[Click here for more writing advice for beginners.]

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A Note From the Author on the Asymptote’s Tail

On the Amazon page for every novel there’s a little section with the heading “From the Author”. I didn’t know this section existed until after the book was published, so I didn’t have anything to put there until just now. All that is to say, here’s a note from me, the author, about The Asymptote’s Tail:

I wrote this novel as a challenge to myself. I had been reading the Song of Ice and Fire series and Casual Vacancy–two seemingly unconnected stories, perhaps–around the same time, and what I found myself most impressed with, which was lacking in all my attempts at writing a novel thus far, was both authors’ ability to juggle such a large cast of believable, well-rounded characters.

Keeping that in mind, in November of 2013, I started the first draft of what was then called Outland, hoping to come up with a hefty cast of fleshed out characters of my own making. My first attempts were bumbling and undirected. Unable to find the story because the only things I knew I wanted were an expansive character list, a story full of political intrigue, and a unique futuristic science fiction setting, I discarded those attempts and set to building the world properly while the story composted in my brain.

I studied and restudied story structures all the way from the basic three act, to Campbell’s monomyth, to Harmon’s (Dan Harmon of Community fame) circular story structure, eating up every bit of theory I could, and as I did, I came across a transcription of an interview with China Miéville–whose work I still have yet to read, I’m afraid–in which he gave some advice to new writers trying to get started. Among other things he said:

“Think three-act structure, you know. Think rising action at the beginning of the journey and then some sort of cliff-hanger at the end of act one. Continuing up to the end of act two, followed by a big crisis at the end of act three, followed by a little dénouement. Think 30,000 words, 40,000 words, 30,000 words, so what’s that, around 100,000 words. Divide that up into 5,000 word chapters so you’re going 6/8/6. I realise this sounds incredibly sort of drab, and kind of mechanical. But my feeling is that the more you can kind of formalise and bureaucratise those aspects of [your novel’s structure]. It actually paradoxically liberates you creatively because you don’t need to worry about that stuff.”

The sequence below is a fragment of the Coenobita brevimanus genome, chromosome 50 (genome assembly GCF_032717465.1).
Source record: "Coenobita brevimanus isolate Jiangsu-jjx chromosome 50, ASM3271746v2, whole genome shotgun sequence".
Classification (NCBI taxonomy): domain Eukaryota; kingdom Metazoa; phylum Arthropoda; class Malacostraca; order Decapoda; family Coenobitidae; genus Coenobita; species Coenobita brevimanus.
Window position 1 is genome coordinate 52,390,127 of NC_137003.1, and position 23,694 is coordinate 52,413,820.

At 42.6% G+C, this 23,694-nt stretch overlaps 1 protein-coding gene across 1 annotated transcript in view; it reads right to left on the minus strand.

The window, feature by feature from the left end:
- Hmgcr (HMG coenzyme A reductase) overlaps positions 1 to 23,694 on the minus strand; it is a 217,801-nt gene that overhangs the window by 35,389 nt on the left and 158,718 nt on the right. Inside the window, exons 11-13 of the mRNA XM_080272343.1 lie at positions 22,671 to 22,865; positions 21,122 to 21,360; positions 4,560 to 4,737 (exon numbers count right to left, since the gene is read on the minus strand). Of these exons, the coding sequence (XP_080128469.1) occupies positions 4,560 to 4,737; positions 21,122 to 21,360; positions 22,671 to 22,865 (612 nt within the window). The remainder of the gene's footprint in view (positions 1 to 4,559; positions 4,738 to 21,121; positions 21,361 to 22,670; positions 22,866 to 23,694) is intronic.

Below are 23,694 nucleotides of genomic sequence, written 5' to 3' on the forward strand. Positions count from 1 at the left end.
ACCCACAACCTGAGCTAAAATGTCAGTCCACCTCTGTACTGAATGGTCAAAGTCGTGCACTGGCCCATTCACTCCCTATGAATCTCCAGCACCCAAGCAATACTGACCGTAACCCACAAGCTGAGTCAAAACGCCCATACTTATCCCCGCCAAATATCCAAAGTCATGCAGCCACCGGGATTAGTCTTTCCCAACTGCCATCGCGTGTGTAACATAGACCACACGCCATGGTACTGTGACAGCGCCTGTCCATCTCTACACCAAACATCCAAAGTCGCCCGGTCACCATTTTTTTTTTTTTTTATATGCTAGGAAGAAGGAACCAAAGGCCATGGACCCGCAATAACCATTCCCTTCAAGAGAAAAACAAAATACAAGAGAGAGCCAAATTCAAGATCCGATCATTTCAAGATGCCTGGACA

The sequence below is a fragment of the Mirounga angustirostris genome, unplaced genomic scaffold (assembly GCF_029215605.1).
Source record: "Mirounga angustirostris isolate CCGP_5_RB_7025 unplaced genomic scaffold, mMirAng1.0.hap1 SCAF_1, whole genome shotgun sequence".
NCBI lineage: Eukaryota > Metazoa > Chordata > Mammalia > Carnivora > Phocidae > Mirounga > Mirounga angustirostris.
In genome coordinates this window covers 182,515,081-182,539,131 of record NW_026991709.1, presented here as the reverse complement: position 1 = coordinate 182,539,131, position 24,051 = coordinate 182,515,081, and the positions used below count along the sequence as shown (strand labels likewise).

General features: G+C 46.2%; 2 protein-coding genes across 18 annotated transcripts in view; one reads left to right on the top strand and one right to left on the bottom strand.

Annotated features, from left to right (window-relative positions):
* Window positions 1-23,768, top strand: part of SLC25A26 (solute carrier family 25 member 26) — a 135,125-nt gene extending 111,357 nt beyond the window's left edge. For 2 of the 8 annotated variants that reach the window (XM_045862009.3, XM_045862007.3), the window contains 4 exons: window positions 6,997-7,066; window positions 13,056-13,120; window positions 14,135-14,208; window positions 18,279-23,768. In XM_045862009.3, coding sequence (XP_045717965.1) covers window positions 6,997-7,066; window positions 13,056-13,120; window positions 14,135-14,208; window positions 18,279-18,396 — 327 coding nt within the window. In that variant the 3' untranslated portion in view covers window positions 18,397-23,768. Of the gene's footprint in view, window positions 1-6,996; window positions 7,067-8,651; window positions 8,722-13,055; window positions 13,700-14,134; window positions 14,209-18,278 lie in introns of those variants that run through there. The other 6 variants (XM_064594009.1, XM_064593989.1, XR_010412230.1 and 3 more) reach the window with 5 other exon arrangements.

And I took that advice to heart. So I came up with seven characters, each with seven different backgrounds and seven different perspectives of the future world I had created, and I decided that each character would get three 5,000 word chapters from their point of view, adding up to a little more than the 20 suggested by Miéville but something that could be made to work along the same lines.

And as I started to write, I did feel liberated creatively. I could see all the characters’ timelines intertwining as I went, and though I’m sure I didn’t perform up to the standards of the legends I was trying to emulate, I feel like I’ve created something I can be proud of, and I’m certain I’ll continue to improve as I write more novels in the future.

So if you’re a fan of the political intrigue and cast size in works like Game of Thrones and Casual Vacancy, or if you’re into classic dystopian science fiction like The Handmaid’s Tale, 1984, Brave New World, and Fahrenheit 451, or even if you’re into absurdism of the likes of Tom Stoppard and Albert Camus, think about giving The Asymptote’s Tail a read. I believe the cast will become your friends, the decisions they’re forced to make will give you philosophical contradictions to mull over long after reading, and most of all, you’ll enjoy yourself.

Thanks for giving me a read, I hope you’ll join me in the future.

-Bryan “with a Y” Perkins 06/04/15

Click here to visit the Amazon page.